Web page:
Some Minnesota health care systems have begun COVID-19 vaccination outreach programs to communities that have been hit the hardest by the pandemic.
The efforts come as there is growing awareness that racial and ethnic minorities are being vaccinated at lower rates, based on reports from states that do collect that information.
“The populations of people that are getting access to the vaccines are not right now the populations who need it the most,” said Nneka Sederstrom, chief health equity officer at Hennepin Healthcare.
Last week, Sederstrom approached Fellowship Missionary Baptist Church in north Minneapolis about hosting Hennepin’s first COVID-19 community outreach clinic. The church immediately agreed and spread the word among its parishioners and local community partners, including a nearby low-income housing project.
By Thursday, all 125 slots were filled.
Michael Ricks, 65, who has been unable to get the shot from his regular health clinic, couldn’t get an appointment at first, but one opened up at the last minute.
“I feel like I’m on the way now to do the right thing,” he said shortly after getting jabbed with the needle. “It is about letting other people know that it is OK to take it by being an example.”
Like other African Americans, he’s seen friends and family fall seriously ill due to COVID-19, including some who have died.
As a deacon at a church in St. Paul that is doing some events, such as funerals, he felt it was important to get vaccinated as soon as possible.
“A lot of people think that it might not be real,” he said. “It’s real.”
Last weekend, M Health Fairview started its COVID-19 vaccination outreach, building on a 15-year-old initiative to partner with community organizations to give free, no-barrier immunizations.
The program reaches many thousands. In 2020, 6,700 people, most of whom identify as people of color, received the flu vaccine. Without the clinics, many would have needed to pay cash to get the vaccine as about 47% were uninsured.
“People want to get protected and want to protect their loved ones,” said Ingrid Johansen, M Health Fairview manager of clinical care and outreach. “They are having a really hard time accessing the vaccine, particularly the communities that we serve where there may be language barriers or distrust with the medical community.”
Working with St. Mary’s Clinics of St. Paul, 200 people age 75 and over — most of them Spanish speakers — received COVID-19 vaccines last weekend.
Next up will be eight events starting next week arranged with the help of the StairStep Foundation and several African American churches. Johansen is hearing a lot of interest.
“We have multiple requests a day to do this,” she said.
Health systems are also making efforts to reach out to their elderly patients to arrange COVID-19 vaccine appointments, including for those who are at higher risk.
COVID-19 hospitalization rates for racial and ethnic minorities are four times higher.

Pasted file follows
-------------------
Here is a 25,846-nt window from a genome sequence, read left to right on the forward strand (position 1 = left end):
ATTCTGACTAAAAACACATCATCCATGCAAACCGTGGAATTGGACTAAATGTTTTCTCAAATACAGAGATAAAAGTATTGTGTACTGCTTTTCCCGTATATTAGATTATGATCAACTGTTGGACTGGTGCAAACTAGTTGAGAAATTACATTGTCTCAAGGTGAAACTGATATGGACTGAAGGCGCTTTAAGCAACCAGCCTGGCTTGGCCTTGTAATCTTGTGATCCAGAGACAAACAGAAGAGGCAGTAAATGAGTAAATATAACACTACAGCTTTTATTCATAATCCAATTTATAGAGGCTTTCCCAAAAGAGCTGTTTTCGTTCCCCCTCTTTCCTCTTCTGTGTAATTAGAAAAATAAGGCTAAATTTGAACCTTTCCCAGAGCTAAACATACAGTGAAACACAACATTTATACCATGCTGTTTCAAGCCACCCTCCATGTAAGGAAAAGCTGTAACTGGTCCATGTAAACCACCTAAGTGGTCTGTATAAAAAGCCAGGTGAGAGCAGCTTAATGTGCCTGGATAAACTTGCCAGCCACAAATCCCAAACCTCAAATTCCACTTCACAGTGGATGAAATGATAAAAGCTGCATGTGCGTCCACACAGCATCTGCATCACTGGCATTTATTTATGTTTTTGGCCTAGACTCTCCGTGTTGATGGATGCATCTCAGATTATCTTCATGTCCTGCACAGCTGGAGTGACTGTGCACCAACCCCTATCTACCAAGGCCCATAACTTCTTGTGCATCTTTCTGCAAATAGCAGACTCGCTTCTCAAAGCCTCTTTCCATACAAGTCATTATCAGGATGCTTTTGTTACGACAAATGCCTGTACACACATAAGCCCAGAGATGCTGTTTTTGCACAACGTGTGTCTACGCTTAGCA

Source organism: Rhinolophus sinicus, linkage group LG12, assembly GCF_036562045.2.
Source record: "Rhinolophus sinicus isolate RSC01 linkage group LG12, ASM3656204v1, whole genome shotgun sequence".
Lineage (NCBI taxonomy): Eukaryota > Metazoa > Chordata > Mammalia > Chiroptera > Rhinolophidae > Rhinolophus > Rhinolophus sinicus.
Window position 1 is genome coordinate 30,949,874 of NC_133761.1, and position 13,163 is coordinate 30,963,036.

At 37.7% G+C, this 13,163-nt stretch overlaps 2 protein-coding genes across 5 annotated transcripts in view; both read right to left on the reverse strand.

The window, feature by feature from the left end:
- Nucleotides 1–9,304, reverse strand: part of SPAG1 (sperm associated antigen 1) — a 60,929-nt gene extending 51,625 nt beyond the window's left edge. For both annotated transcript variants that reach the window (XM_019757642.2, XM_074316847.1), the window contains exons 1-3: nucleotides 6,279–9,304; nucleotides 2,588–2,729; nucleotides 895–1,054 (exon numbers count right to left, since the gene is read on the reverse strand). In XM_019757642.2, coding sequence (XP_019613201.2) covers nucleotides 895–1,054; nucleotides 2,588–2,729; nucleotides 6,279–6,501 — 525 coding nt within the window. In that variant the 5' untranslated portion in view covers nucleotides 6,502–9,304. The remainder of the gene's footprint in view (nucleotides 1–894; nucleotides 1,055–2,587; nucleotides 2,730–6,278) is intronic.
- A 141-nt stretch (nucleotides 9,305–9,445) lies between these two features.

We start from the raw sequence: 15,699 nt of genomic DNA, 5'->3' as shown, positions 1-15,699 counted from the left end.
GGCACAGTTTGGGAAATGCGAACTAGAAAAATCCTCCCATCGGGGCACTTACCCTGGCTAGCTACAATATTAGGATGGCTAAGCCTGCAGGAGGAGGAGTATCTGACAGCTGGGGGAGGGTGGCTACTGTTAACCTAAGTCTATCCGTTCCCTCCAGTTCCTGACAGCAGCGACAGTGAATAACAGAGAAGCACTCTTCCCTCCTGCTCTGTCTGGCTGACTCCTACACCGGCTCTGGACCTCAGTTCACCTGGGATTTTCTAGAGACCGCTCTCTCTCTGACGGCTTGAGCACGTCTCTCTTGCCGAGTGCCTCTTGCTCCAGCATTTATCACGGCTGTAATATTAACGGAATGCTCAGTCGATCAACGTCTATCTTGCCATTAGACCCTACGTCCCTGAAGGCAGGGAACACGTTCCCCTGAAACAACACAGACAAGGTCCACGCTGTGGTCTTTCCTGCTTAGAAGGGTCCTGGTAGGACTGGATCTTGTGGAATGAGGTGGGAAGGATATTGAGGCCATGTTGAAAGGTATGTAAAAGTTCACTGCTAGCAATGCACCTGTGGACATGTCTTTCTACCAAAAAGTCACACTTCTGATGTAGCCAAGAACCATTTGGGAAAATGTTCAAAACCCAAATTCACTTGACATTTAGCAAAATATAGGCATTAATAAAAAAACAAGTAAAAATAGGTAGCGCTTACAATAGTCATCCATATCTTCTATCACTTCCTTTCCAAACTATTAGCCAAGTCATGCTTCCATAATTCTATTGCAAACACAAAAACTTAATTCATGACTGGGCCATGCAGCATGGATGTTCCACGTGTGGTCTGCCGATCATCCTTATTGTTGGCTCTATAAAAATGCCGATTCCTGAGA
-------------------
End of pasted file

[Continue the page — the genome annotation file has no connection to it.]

For white Minnesotans, the hospitalization rate is 251 per 100,000 residents, according to Minnesota Department of Health data.
For American Indians, the rate is 1,040. For Black residents, it is 1,106. For Latinos, the rate is higher: 1,231. All of the data are adjusted to account for differences in the age profiles of each population.
At HealthPartners, the organization has focused on patients at clinics in Minneapolis, St. Paul and Bloomington that serve the affected groups.
Dr. Eduardo Medina, a family physician at the Minneapolis clinic, said the historic inequities in the health care system have not retreated in the age of COVID-19.
“What we should be doing is going to the patient,” he said. “We have to have this equity lens in order to successfully treat the pandemic. Good COVID policy is equitable COVID policy.”
Minnesota Health Commissioner Jan Malcolm said earlier this week that the state will be setting equity performance goals for health care systems and pharmacies. They will also be asked to draw up plans for community outreach.
“We are doing a lot of work on this front,” she said Thursday. “We acknowledge that much more needs to be done to respond to the realities of health inequities across the nation and especially here in our own home state.”
State health officials said they are working on using existing information systems to produce data to measure statewide equity performance.
Allina Health said it will begin an initiative soon.
“In the next weeks we will open vaccine clinics in neighborhoods most accessible to underserved communities including our East Lake Street (Minneapolis) clinic, West St. Paul clinic, Bandana Square (St. Paul) clinic and Faribault clinic,” the company said in a written statement.
Hennepin Health also plans more outreach using lessons it learned at Fellowship Missionary Baptist Church.
Pastor Elijah McDavid III, who was named senior pastor last September, said the vaccination clinic on Thursday was the first time he met some of his 400 parishioners in person. The church has been doing most services online.
“We have had many COVID deaths within our congregation,” he said. “We welcomed this opportunity.
For Phillip Larkins the event ended a several-week wait to get the COVID-19 shot. He had signed up for the state’s lottery, along with more than 200,000 seniors.
“It was a mess,” said Larkins. “When you don’t make it they put your name back in again and you keep going and going.”
“This was a better option for me. They did it right in the community.”
Glenn Howatt • 612-673-7192